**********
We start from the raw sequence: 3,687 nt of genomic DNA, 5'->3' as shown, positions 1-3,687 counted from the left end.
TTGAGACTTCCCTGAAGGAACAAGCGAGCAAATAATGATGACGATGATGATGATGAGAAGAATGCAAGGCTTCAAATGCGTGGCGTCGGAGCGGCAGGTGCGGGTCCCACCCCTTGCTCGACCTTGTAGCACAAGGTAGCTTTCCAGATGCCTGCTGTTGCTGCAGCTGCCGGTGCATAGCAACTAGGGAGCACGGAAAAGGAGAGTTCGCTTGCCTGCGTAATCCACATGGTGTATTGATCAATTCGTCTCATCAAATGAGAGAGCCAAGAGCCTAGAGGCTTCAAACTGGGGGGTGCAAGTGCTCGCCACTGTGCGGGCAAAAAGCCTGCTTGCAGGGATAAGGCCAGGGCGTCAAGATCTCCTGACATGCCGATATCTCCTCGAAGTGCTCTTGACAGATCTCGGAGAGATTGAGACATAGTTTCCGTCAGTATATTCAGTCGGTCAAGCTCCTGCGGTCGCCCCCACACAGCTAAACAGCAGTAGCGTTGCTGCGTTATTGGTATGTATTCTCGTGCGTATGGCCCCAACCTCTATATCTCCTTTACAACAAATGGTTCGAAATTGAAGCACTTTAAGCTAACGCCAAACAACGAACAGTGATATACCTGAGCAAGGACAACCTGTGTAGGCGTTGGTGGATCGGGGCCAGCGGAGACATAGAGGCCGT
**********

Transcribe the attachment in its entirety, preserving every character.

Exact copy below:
We start from the raw sequence: 3,687 nt of genomic DNA, 5'->3' as shown, positions 1-3,687 counted from the left end.
TTGAGACTTCCCTGAAGGAACAAGCGAGCAAATAATGATGACGATGATGATGATGAGAAGAATGCAAGGCTTCAAATGCGTGGCGTCGGAGCGGCAGGTGCGGGTCCCACCCCTTGCTCGACCTTGTAGCACAAGGTAGCTTTCCAGATGCCTGCTGTTGCTGCAGCTGCCGGTGCATAGCAACTAGGGAGCACGGAAAAGGAGAGTTCGCTTGCCTGCGTAATCCACATGGTGTATTGATCAATTCGTCTCATCAAATGAGAGAGCCAAGAGCCTAGAGGCTTCAAACTGGGGGGTGCAAGTGCTCGCCACTGTGCGGGCAAAAAGCCTGCTTGCAGGGATAAGGCCAGGGCGTCAAGATCTCCTGACATGCCGATATCTCCTCGAAGTGCTCTTGACAGATCTCGGAGAGATTGAGACATAGTTTCCGTCAGTATATTCAGTCGGTCAAGCTCCTGCGGTCGCCCCCACACAGCTAAACAGCAGTAGCGTTGCTGCGTTATTGGTATGTATTCTCGTGCGTATGGCCCCAACCTCTATATCTCCTTTACAACAAATGGTTCGAAATTGAAGCACTTTAAGCTAACGCCAAACAACGAACAGTGATATACCTGAGCAAGGACAACCTGTGTAGGCGTTGGTGGATCGGGGCCAGCGGAGACATAGAGGCCGT